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Protocols

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Security is a top priority for high-quality projects shipping code to mainnet given the inherent adversarial nature of on-chain interactions and consequently the prospect of losing user funds. And because Sherlock is willing to write up to $10M of coverage behind every protocol we cover, Sherlock obsesses over the processes to keep codebases safer.
The most well-known process for securing a codebase is an audit.
An audit in the crypto space usually looks something like this:
  • 2 or 3 security experts pore over the codebase for a few weeks and flag any vulnerabilities they see.
However, a new approach to auditing has also sprung up and become quite popular: audit contests (Code Arena is the most well-known).
An audit contest usually looks something like this:
  • A protocol publicly releases a codebase, creates a prize pool ($30k-$100k usually), and anyone in the world can submit vulnerabilities. The higher the severity, the more of the prize pool they are awarded.
Below, we’ll outline the strengths and weaknesses of both traditional audits and audit contests. Then we’ll propose a third approach that features the “best of both worlds.”

Traditional Audits

Strengths
  • You know who is going to audit your code (and hopefully they have reputation as an expert)
  • You know how long that expert is going to spend trying to find bugs in your codebase
  • When the expert finds bugs and the protocol team makes fixes, the expert will verify that the fixes don’t have bugs
Weaknesses
  • Only 2 or 3 people look at your code, leaving room for missed bugs (even with experts)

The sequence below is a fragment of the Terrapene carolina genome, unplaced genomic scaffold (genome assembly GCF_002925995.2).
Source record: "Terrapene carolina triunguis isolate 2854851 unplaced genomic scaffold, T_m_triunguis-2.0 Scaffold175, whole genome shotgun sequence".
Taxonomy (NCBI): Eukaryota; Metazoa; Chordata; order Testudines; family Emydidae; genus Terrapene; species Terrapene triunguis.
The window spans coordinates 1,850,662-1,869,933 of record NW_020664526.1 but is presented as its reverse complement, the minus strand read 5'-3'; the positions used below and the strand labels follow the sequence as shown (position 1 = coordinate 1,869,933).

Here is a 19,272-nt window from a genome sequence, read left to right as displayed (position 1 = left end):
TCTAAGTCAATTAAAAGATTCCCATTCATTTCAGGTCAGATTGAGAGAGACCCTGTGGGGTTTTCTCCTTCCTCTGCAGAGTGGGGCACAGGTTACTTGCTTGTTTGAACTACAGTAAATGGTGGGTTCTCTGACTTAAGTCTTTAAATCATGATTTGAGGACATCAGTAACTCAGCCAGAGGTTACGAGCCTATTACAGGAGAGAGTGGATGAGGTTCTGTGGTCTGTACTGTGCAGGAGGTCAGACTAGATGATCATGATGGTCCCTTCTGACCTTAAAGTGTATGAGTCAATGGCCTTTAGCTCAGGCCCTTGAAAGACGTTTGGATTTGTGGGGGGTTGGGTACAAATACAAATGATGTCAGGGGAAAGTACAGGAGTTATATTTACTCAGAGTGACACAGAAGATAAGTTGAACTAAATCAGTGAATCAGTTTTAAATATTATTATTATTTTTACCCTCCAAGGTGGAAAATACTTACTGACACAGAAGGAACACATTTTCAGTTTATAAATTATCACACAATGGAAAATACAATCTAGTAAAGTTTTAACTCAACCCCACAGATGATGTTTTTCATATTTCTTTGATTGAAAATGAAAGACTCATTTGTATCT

• They are usually much more costly (you pay a company to vet talent for you)
  • They can often take a very long time (3-12 months) to schedule
  • There is no direct incentive for an auditor to do a good job (only indirect reputation)

Audit Contests

Strengths
  • The likelihood of missed bugs is very low because 50-100 security experts try to find bugs in your code
  • Incentives are stronger to find bugs: experts get paid based on the severity of their findings
  • Contests can often be scheduled within days
  • You can decide the price (size of the prize pool)
Weaknesses
  • There’s no guarantee that top-tier security experts will look at your code (especially if the contest was scheduled days before)
  • Even if top-tier experts participate, you don’t know how long they’ll spend looking for bugs
  • Once the bugs are found, there is no one who will look for bugs in the fixes (no fix review)
  • Security experts are incentivized to spend time submitting Low/Informational/QA/gas findings
  • The protocol team is expected to sort through hundreds of issues at the end

The Best of Both Worlds

Sherlock’s approach provides a protocol with the focus, collaboration, and assurance of a traditional manual audit, alongside the breadth of security expert participation in contest models.
Overview
  • Top-ranked security expert is incentivized (through ELO-style ranking system) to look for bugs over the entire length of the audit
  • Significant prize pool attracts 50-100 independent auditors who get paid based on the severity of their findings (only High/Medium findings are rewarded)
  • Top-ranked security expert also handles the fix review
  • Sherlock’s internal team takes hundreds of raw, duplicated issues and turns them into a digestible report, saving the protocol team days of work
Sherlock’s unique offering assigns a top-ranked senior security expert to act as the lead security auditor throughout the duration of the contest, earning lucrative fixed pay alongside the ability to compete for the entire prize pool.
The fixed nature of the lead senior auditor gives protocols the assurance that, at minimum, one highly skilled security auditor will be conducting an in-depth review of the codebase, will be there to discuss issues with the protocol team, and will conduct a fix-review to make sure all changes have been implemented securely.
The talents of this one individual will be enhanced by the skillset of an unlimited number of independent security experts / teams participating to win a greater position of the prize pool. And the senior security auditor will only keep his “senior” status as long as they find more vulnerabilities than the rest of the field. And of course, at the core of a Sherlock Audit, is our continued commitment to incentive alignment. Every protocol who goes through an audit has the ability to add smart contract coverage at any point post-audit to reimburse its users in the event of an exploit - helping a protocol build trust with its community whether it’s for first-time LPs, or loyal bag holders.